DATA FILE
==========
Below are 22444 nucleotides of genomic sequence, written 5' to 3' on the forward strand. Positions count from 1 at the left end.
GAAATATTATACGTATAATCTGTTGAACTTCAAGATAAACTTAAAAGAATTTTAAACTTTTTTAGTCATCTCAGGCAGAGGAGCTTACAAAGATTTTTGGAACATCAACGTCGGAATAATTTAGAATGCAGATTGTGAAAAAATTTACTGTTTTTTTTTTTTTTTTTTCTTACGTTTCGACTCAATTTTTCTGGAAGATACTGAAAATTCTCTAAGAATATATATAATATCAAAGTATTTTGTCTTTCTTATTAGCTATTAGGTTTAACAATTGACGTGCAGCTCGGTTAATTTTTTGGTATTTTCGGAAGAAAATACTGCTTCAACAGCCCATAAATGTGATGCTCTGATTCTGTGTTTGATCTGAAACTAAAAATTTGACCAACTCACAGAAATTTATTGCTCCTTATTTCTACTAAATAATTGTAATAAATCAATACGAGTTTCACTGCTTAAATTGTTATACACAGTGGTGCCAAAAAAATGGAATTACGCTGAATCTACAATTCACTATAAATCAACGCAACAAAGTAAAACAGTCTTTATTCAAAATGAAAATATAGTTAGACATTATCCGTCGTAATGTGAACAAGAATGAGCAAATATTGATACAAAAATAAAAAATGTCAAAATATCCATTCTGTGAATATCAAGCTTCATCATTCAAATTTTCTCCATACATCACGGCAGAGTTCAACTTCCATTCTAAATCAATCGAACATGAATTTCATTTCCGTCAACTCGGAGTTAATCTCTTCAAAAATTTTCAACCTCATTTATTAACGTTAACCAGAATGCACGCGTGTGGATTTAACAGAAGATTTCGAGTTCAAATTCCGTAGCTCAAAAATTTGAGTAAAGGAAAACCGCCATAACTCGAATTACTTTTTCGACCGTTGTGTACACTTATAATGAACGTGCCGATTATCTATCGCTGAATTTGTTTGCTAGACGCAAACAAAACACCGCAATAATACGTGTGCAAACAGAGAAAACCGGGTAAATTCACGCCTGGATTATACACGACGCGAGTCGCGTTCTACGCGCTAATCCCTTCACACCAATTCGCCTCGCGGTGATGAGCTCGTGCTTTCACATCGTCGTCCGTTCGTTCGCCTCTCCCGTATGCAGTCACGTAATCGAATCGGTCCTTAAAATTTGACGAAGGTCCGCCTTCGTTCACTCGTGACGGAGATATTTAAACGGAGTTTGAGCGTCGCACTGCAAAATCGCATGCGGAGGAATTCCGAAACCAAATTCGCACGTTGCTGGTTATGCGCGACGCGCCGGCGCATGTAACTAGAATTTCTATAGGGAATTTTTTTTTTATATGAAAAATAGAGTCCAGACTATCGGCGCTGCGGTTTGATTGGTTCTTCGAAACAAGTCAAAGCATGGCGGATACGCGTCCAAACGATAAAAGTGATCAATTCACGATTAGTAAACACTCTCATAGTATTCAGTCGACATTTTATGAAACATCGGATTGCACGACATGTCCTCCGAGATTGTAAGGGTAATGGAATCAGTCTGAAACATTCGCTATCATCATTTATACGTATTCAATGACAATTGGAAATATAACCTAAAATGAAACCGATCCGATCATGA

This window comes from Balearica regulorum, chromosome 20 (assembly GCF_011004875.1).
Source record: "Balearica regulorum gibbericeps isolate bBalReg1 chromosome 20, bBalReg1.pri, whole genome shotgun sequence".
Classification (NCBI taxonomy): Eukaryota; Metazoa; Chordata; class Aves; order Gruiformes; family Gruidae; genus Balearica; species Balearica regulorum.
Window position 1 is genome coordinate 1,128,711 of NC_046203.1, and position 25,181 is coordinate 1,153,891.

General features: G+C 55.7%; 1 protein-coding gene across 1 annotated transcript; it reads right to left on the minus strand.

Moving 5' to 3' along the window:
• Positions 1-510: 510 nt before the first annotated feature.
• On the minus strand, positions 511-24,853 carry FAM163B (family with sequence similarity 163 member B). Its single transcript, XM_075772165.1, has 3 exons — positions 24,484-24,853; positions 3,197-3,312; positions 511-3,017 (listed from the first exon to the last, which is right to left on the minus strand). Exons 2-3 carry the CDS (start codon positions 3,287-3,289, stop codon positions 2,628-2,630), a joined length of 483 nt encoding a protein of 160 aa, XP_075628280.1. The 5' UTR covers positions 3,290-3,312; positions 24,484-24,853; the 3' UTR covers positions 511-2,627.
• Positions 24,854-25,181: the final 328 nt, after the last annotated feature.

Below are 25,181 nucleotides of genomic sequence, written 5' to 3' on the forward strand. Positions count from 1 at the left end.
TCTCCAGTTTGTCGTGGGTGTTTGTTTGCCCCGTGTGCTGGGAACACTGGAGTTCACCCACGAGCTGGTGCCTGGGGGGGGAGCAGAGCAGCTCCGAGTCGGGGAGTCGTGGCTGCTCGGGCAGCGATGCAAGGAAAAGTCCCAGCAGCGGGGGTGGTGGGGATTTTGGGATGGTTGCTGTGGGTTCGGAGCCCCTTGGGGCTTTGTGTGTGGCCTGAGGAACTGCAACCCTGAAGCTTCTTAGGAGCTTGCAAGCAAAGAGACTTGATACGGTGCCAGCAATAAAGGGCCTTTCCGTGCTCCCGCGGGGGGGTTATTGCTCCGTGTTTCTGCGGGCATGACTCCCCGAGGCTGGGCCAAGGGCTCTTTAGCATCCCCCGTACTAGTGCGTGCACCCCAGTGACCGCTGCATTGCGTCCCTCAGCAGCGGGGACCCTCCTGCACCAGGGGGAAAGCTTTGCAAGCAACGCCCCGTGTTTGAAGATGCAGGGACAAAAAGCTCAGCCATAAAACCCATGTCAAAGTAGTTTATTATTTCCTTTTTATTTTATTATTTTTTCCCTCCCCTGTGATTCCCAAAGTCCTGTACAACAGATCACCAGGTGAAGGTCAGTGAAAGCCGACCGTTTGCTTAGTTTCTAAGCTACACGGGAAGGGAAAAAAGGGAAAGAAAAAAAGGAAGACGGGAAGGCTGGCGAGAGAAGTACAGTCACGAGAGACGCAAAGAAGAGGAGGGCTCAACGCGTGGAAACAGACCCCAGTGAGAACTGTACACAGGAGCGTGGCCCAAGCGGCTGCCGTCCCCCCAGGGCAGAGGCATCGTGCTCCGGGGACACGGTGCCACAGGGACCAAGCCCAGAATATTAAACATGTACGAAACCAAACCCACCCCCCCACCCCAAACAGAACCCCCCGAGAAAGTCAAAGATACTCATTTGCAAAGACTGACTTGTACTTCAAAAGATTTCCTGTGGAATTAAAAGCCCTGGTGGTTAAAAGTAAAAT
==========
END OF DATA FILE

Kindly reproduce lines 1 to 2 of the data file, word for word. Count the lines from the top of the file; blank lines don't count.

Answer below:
Below are 22444 nucleotides of genomic sequence, written 5' to 3' on the forward strand. Positions count from 1 at the left end.
GAAATATTATACGTATAATCTGTTGAACTTCAAGATAAACTTAAAAGAATTTTAAACTTTTTTAGTCATCTCAGGCAGAGGAGCTTACAAAGATTTTTGGAACATCAACGTCGGAATAATTTAGAATGCAGATTGTGAAAAAATTTACTGTTTTTTTTTTTTTTTTTTCTTACGTTTCGACTCAATTTTTCTGGAAGATACTGAAAATTCTCTAAGAATATATATAATATCAAAGTATTTTGTCTTTCTTATTAGCTATTAGGTTTAACAATTGACGTGCAGCTCGGTTAATTTTTTGGTATTTTCGGAAGAAAATACTGCTTCAACAGCCCATAAATGTGATGCTCTGATTCTGTGTTTGATCTGAAACTAAAAATTTGACCAACTCACAGAAATTTATTGCTCCTTATTTCTACTAAATAATTGTAATAAATCAATACGAGTTTCACTGCTTAAATTGTTATACACAGTGGTGCCAAAAAAATGGAATTACGCTGAATCTACAATTCACTATAAATCAACGCAACAAAGTAAAACAGTCTTTATTCAAAATGAAAATATAGTTAGACATTATCCGTCGTAATGTGAACAAGAATGAGCAAATATTGATACAAAAATAAAAAATGTCAAAATATCCATTCTGTGAATATCAAGCTTCATCATTCAAATTTTCTCCATACATCACGGCAGAGTTCAACTTCCATTCTAAATCAATCGAACATGAATTTCATTTCCGTCAACTCGGAGTTAATCTCTTCAAAAATTTTCAACCTCATTTATTAACGTTAACCAGAATGCACGCGTGTGGATTTAACAGAAGATTTCGAGTTCAAATTCCGTAGCTCAAAAATTTGAGTAAAGGAAAACCGCCATAACTCGAATTACTTTTTCGACCGTTGTGTACACTTATAATGAACGTGCCGATTATCTATCGCTGAATTTGTTTGCTAGACGCAAACAAAACACCGCAATAATACGTGTGCAAACAGAGAAAACCGGGTAAATTCACGCCTGGATTATACACGACGCGAGTCGCGTTCTACGCGCTAATCCCTTCACACCAATTCGCCTCGCGGTGATGAGCTCGTGCTTTCACATCGTCGTCCGTTCGTTCGCCTCTCCCGTATGCAGTCACGTAATCGAATCGGTCCTTAAAATTTGACGAAGGTCCGCCTTCGTTCACTCGTGACGGAGATATTTAAACGGAGTTTGAGCGTCGCACTGCAAAATCGCATGCGGAGGAATTCCGAAACCAAATTCGCACGTTGCTGGTTATGCGCGACGCGCCGGCGCATGTAACTAGAATTTCTATAGGGAATTTTTTTTTTATATGAAAAATAGAGTCCAGACTATCGGCGCTGCGGTTTGATTGGTTCTTCGAAACAAGTCAAAGCATGGCGGATACGCGTCCAAACGATAAAAGTGATCAATTCACGATTAGTAAACACTCTCATAGTATTCAGTCGACATTTTATGAAACATCGGATTGCACGACATGTCCTCCGAGATTGTAAGGGTAATGGAATCAGTCTGAAACATTCGCTATCATCATTTATACGTATTCAATGACAATTGGAAATATAACCTAAAATGAAACCGATCCGATCATGA